4 Reasons Anime Fans Have It WAY Better Nowadays

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You know we’ve arrived at the future once we can tell harrowing “Back in my day” stories about anime fandom. Nonetheless, it’s true — life wasn’t simple for us anime fans 20 years back, and it wasn’t just because folks heard that you liked something named Outlaw Star and intuitively wanted to cram you in bathroom. For instance …

4

Anime Video Rentals Were A Minefield Of Porn

Outside of magnificent, glorious Toonami, there were not plenty of televised options for anime lovers from the late ’90s. Thus, you had to search elsewhere, which generally meant going to the back of a video shop, where the shadows lie. My local shop called this section “Japanimation,” which is a word that only gets created when you ask a suburban dad to classify Dragon Ball Z.

Toei Animation“That is the one where they catch all the critters from the small balls and make them fight, right?”

And when you didn’t need to see three episodes from a Toonami show packed on a VHS tape, then you took a entire gamble and chose something else. One of my most vivid memories was when I leased Devil Hunter Yohko from Hollywood Video, a place that only exists in the memories of the dead. All I knew about it was that Yohko was a vampire, and the series was touted as sort of a magical girl / action anime. I then popped in the video, settled on the couch next to my mother, and discovered that at the first ten minutes, Yohko is naked, getting her sweet anime breasts sucked by some dude. So you have to have the “That is exactly what anime is” talk with your parents, and the “And it is not always like this!” Talk right after.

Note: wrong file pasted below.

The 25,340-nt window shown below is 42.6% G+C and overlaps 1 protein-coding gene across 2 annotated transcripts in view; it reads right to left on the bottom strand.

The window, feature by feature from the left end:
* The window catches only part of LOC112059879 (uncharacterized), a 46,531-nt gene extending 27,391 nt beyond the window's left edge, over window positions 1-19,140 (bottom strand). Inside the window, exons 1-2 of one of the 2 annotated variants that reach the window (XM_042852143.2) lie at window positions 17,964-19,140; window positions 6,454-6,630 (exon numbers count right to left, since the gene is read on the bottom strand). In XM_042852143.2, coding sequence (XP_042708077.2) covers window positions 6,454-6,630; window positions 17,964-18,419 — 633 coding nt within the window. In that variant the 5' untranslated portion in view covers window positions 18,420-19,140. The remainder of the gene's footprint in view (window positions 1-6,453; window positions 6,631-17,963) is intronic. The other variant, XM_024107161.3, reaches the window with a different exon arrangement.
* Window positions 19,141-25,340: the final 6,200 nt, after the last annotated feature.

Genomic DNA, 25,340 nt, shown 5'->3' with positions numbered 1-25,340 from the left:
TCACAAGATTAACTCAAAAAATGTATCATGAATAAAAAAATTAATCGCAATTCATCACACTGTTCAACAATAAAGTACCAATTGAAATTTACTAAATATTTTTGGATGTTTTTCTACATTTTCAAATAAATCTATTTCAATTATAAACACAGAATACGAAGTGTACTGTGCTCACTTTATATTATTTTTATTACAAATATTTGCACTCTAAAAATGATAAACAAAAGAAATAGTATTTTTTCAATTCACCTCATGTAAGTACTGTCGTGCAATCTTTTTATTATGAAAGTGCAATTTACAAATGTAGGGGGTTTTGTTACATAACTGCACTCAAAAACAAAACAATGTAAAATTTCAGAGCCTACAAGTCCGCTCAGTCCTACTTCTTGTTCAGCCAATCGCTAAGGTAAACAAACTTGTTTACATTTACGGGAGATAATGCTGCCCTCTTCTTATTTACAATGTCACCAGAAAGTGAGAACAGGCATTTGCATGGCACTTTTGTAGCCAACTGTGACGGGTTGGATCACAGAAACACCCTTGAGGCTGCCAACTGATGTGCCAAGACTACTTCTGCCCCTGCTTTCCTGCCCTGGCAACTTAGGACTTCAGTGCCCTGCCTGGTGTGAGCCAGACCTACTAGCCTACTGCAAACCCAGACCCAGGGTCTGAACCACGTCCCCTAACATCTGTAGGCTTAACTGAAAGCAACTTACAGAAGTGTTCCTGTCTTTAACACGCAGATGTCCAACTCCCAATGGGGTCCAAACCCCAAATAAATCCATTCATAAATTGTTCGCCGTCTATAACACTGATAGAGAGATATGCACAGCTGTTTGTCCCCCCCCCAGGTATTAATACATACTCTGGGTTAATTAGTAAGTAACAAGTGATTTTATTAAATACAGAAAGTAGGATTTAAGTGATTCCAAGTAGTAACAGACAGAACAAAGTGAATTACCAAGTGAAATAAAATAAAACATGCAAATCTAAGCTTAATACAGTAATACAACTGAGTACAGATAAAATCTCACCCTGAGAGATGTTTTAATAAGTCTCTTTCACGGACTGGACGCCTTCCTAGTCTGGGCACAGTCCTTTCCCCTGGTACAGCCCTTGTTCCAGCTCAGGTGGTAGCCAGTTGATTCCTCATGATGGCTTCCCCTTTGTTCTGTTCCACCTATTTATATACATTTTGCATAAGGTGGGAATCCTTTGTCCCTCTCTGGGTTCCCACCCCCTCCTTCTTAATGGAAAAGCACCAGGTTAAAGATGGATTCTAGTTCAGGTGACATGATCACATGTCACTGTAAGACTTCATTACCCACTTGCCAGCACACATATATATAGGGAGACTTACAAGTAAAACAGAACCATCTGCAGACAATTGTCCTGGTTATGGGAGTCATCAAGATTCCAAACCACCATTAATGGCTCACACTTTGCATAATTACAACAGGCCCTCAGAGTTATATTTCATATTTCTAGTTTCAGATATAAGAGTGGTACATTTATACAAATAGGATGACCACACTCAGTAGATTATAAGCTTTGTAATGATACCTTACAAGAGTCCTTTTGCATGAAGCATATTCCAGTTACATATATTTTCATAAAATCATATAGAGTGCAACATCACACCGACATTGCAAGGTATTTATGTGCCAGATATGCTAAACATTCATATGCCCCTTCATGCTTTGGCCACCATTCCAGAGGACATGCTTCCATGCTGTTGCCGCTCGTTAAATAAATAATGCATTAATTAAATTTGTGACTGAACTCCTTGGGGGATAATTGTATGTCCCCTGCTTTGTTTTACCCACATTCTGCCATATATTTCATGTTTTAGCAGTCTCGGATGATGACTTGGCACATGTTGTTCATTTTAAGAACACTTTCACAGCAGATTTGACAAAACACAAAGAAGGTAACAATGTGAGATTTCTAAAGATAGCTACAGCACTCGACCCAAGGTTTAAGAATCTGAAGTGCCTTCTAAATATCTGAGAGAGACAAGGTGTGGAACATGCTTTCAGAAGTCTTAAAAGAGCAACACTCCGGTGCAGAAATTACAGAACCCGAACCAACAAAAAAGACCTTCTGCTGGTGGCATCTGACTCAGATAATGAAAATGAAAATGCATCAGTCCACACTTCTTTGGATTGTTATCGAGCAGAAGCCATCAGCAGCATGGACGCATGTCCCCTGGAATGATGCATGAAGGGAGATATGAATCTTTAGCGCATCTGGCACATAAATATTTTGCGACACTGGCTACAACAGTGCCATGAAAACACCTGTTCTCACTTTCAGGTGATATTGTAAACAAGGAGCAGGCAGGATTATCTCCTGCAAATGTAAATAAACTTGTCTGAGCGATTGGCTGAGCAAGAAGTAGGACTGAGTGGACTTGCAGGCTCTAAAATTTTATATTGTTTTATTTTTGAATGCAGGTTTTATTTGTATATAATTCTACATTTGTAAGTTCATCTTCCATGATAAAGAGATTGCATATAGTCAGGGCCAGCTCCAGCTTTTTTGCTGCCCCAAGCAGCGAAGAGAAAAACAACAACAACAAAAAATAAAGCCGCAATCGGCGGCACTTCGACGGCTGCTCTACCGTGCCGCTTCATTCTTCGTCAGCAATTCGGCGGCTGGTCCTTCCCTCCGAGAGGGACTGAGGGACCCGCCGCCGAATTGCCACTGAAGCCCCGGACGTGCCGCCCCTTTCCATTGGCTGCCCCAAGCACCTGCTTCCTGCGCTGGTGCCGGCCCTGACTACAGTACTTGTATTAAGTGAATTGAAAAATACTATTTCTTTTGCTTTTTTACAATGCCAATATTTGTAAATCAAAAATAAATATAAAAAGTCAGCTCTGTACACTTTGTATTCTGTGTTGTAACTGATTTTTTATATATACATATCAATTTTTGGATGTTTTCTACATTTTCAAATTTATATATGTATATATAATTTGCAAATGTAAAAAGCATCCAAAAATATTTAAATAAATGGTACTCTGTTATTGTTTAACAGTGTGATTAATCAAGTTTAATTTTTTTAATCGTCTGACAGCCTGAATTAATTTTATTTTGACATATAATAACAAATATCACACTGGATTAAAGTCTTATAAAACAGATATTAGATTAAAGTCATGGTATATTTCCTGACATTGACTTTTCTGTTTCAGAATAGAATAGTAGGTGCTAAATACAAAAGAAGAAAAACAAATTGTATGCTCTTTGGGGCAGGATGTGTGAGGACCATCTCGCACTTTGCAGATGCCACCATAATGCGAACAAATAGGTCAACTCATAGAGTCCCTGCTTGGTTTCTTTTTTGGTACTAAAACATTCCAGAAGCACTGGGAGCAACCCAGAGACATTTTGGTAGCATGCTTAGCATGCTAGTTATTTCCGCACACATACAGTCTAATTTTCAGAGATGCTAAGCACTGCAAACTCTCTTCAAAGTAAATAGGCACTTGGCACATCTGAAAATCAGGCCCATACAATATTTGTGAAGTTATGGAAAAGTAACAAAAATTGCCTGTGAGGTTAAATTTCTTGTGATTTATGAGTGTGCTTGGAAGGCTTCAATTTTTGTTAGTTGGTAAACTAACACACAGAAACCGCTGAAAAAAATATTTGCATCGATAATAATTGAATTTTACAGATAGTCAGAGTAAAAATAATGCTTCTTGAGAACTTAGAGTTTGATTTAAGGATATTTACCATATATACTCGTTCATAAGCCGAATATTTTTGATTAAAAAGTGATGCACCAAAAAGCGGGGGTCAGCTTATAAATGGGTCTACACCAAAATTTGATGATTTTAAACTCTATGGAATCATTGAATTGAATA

The difficulty was that back in those times, unless it was porn, there were not a great deal of evaluations on video covers. You could usually tell from the case art if there could be graphic violence (muscular animation dudes, women with katanas), but there were no “All of those people will be getting nude later!” warnings/promises. These films would all have been aimed toward older audiences in Japan, but in the USA, animation = kids. So films that showcased lovingly animated jiggling animation nipples sat right next to Pokemon on the shelf.